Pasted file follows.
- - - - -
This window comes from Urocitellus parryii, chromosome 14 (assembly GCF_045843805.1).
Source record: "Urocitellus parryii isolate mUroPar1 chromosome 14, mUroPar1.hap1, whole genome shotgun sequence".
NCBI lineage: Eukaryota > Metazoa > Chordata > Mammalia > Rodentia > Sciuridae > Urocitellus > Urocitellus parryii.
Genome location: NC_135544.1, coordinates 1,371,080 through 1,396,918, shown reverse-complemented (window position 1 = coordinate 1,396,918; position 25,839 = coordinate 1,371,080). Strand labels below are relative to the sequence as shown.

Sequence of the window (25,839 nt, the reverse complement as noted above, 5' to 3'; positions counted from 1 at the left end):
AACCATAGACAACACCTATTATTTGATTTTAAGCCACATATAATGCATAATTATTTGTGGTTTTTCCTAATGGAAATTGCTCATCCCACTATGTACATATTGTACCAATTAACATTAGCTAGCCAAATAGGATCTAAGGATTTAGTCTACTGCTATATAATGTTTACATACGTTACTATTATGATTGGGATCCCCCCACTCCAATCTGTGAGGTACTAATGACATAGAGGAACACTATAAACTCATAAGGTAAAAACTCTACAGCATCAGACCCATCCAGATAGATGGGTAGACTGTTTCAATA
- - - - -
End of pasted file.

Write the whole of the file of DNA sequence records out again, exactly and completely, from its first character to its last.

This window comes from Urocitellus parryii, chromosome 14 (assembly GCF_045843805.1).
Source record: "Urocitellus parryii isolate mUroPar1 chromosome 14, mUroPar1.hap1, whole genome shotgun sequence".
NCBI lineage: Eukaryota > Metazoa > Chordata > Mammalia > Rodentia > Sciuridae > Urocitellus > Urocitellus parryii.
Genome location: NC_135544.1, coordinates 1,371,080 through 1,396,918, shown reverse-complemented (window position 1 = coordinate 1,396,918; position 25,839 = coordinate 1,371,080). Strand labels below are relative to the sequence as shown.

Sequence of the window (25,839 nt, the reverse complement as noted above, 5' to 3'; positions counted from 1 at the left end):
AACCATAGACAACACCTATTATTTGATTTTAAGCCACATATAATGCATAATTATTTGTGGTTTTTCCTAATGGAAATTGCTCATCCCACTATGTACATATTGTACCAATTAACATTAGCTAGCCAAATAGGATCTAAGGATTTAGTCTACTGCTATATAATGTTTACATACGTTACTATTATGATTGGGATCCCCCCACTCCAATCTGTGAGGTACTAATGACATAGAGGAACACTATAAACTCATAAGGTAAAAACTCTACAGCATCAGACCCATCCAGATAGATGGGTAGACTGTTTCAATA